‘Destruction of cultural heritage by ISIS –an often forgotten tragedy’ – ex-mayor of Rome
Apart from the bloody fight for control of Syrian territory and resources, there's another battle being waged – to save the country's cultural heritage.
Replicas of three archaeological masterpieces damaged or destroyed by Islamic State (IS, formerly ISIS/ISIL) terrorists in Syria and Iraq have been re-created for a UNESCO-sponsored exhibition at the Coliseum in Rome and will be on display till December 16.
One of the exhibition curators is Francesco Rutelli, former Italian Minister of Culture and Tourism, Deputy Prime Minister, and former mayor of Rome.
This “very important initiative” was supported by the Italian government, Rutelli told RT. The destruction of cultural heritage belongs to the entire humanity and is “another often forgotten tragedy” of the ongoing fighting in Syria and Iraq.
The Temple of Bel at Palmyra, the human-headed bull at Nimrud and the Royal Archives at Ebla were reconstructed with the use of modern technology, including 3D printers.
“It is a universal message. When we discuss these awful events – this war, this conflict that is continuing in Syria, and the occupation by ISIS of an important part of Iraq, at the same time we have to remember that terrorist shouldn’t have the last word, meaning that if they want to destroy our common heritage - there will be somebody ready to restore it and rebuild it if necessary,” Rutelli said.
There are several reasons why ISIS was so hostile toward ancient pieces, some of which had no theological connection. First of all, it’s terrorism, Rutelli said. Also, these actions had symbolic rather than religious meaning. The former mayor of Rome underlined that a large number of Muslims – including clerics and politicians – “declared very clearly, how much there were opposing that crazy and criminal” destruction of monuments.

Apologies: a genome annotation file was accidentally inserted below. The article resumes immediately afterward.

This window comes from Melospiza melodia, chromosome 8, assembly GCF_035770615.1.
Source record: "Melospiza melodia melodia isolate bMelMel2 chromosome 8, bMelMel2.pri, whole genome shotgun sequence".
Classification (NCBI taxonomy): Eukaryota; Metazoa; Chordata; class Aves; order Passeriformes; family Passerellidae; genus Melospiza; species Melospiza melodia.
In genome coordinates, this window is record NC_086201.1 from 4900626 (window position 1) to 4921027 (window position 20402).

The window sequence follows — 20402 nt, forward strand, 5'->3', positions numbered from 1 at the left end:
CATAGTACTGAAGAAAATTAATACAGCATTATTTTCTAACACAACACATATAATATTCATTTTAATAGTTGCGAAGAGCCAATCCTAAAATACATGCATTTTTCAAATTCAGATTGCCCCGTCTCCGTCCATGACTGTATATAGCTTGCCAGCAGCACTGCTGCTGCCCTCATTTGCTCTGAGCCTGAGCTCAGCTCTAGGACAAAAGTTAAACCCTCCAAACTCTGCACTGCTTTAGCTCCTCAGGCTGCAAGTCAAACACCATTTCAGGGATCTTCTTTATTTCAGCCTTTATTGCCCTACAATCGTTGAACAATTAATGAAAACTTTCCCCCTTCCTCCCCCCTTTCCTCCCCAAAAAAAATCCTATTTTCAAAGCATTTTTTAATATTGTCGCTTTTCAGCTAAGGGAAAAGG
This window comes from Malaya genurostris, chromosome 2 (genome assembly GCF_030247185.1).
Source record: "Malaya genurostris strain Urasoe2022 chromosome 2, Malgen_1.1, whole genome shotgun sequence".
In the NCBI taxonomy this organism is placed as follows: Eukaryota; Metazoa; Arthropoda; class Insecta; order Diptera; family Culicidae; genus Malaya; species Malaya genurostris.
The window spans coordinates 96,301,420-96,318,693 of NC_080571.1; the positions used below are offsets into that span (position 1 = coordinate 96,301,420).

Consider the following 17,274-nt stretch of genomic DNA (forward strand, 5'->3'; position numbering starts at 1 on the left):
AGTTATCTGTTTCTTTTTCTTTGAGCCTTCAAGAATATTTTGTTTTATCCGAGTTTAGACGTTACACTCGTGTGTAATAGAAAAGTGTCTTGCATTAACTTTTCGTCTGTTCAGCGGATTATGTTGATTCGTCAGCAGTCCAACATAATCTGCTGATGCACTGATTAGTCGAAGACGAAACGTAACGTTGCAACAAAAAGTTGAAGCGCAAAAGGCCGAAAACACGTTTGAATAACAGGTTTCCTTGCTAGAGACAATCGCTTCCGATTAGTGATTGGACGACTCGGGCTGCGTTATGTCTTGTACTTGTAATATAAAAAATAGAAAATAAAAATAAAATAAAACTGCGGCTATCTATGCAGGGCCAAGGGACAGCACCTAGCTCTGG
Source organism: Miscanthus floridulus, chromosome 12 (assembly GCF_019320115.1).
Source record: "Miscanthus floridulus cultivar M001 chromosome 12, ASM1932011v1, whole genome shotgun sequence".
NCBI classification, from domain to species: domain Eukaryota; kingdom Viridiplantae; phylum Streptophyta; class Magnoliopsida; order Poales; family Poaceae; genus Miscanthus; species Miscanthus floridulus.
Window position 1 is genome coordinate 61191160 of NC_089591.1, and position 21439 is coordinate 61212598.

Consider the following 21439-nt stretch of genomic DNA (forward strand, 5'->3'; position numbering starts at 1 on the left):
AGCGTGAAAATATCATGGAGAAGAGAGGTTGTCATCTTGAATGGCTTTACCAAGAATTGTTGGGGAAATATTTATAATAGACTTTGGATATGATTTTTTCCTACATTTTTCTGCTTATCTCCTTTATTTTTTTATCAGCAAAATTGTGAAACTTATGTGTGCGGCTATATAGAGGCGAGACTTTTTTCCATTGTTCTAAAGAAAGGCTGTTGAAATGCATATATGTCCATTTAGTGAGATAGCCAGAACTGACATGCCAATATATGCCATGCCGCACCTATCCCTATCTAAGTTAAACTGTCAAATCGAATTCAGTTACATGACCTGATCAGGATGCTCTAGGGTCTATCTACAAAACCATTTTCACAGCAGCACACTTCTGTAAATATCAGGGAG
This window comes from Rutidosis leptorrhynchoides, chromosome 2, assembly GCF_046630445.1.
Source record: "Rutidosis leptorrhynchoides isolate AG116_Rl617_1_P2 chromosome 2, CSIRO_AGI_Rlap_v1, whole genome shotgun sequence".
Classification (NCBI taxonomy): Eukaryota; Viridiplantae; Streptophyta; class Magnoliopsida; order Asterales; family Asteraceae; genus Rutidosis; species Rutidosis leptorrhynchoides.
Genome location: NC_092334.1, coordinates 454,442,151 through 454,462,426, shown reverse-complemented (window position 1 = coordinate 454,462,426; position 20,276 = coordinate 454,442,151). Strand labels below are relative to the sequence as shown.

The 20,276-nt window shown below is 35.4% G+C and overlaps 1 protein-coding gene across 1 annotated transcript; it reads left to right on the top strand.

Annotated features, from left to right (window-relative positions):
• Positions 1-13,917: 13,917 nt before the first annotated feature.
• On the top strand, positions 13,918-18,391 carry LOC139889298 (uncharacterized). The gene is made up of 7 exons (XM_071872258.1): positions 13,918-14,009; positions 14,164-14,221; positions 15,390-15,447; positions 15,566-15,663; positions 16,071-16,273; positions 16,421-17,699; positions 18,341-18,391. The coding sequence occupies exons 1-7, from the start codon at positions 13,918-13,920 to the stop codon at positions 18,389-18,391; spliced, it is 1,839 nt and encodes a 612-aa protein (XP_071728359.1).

“They destroyed ancient mosques – they destroyed also Islamic artifacts and heritage,” he added.
The terrorists’ third goal was to get money from selling stolen ancient artifacts. “It happened that the smallest artifacts were smuggled through the borders and then put on the illegal markets,” he said.
The ancient city of Palmyra was under the control of ISIS from May 2015 before it was retaken by the Syrian government forces backed by Russian airstrikes in March this year. Russian and Syrian sappers defused thousands of mines left by the terrorists after their retreat. However, the news of ISIS seizing Palmyra received more coverage in the Western headlines than the news of its liberation. RT asked Rutelli what could be the reason behind it.
“The international community should always recognize a good achievement. I think that the liberation of Palmyra was a good achievement made with the military cooperation by Russia, even if it is difficult times in the relation between Russia and the West,” he said.
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